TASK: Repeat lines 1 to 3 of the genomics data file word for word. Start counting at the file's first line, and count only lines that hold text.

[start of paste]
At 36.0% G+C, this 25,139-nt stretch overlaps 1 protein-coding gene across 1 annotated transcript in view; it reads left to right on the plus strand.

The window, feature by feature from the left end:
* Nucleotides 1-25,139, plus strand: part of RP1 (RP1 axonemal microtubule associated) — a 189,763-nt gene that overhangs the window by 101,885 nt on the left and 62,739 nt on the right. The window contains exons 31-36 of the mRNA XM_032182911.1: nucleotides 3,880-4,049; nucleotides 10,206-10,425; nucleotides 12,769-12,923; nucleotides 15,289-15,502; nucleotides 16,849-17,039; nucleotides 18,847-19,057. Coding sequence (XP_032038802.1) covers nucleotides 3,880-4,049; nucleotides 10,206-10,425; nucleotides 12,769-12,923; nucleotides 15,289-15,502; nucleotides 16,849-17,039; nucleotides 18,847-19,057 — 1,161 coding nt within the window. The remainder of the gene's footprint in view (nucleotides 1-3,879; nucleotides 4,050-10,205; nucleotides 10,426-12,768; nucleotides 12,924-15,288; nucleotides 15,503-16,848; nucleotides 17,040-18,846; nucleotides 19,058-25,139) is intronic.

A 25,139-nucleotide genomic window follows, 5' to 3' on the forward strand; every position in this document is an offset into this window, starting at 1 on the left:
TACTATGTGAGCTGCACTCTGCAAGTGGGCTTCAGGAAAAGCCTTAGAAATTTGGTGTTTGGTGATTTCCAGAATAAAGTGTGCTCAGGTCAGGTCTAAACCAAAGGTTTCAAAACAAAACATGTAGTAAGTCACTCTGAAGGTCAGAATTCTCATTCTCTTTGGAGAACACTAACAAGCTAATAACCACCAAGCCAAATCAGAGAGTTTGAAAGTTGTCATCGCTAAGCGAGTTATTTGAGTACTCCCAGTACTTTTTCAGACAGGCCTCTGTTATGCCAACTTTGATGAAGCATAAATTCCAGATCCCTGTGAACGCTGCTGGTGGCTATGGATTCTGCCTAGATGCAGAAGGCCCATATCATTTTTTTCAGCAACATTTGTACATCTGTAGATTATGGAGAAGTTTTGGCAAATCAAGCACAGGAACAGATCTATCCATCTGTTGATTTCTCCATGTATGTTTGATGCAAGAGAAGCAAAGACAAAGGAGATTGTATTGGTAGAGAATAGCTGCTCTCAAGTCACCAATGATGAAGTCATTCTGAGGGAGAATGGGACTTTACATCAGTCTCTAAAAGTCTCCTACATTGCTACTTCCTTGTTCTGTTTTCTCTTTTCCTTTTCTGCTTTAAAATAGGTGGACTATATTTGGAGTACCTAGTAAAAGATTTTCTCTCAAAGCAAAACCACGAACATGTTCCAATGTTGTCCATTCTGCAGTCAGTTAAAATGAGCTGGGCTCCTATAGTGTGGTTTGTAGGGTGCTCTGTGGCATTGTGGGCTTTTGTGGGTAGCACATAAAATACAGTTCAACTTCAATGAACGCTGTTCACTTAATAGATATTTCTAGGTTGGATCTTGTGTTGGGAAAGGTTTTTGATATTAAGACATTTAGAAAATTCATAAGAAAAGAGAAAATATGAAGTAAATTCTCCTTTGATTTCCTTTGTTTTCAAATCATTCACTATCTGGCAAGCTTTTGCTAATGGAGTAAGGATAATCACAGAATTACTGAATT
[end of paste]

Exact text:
At 36.0% G+C, this 25,139-nt stretch overlaps 1 protein-coding gene across 1 annotated transcript in view; it reads left to right on the plus strand.

The window, feature by feature from the left end:
* Nucleotides 1-25,139, plus strand: part of RP1 (RP1 axonemal microtubule associated) — a 189,763-nt gene that overhangs the window by 101,885 nt on the left and 62,739 nt on the right. The window contains exons 31-36 of the mRNA XM_032182911.1: nucleotides 3,880-4,049; nucleotides 10,206-10,425; nucleotides 12,769-12,923; nucleotides 15,289-15,502; nucleotides 16,849-17,039; nucleotides 18,847-19,057. Coding sequence (XP_032038802.1) covers nucleotides 3,880-4,049; nucleotides 10,206-10,425; nucleotides 12,769-12,923; nucleotides 15,289-15,502; nucleotides 16,849-17,039; nucleotides 18,847-19,057 — 1,161 coding nt within the window. The remainder of the gene's footprint in view (nucleotides 1-3,879; nucleotides 4,050-10,205; nucleotides 10,426-12,768; nucleotides 12,924-15,288; nucleotides 15,503-16,848; nucleotides 17,040-18,846; nucleotides 19,058-25,139) is intronic.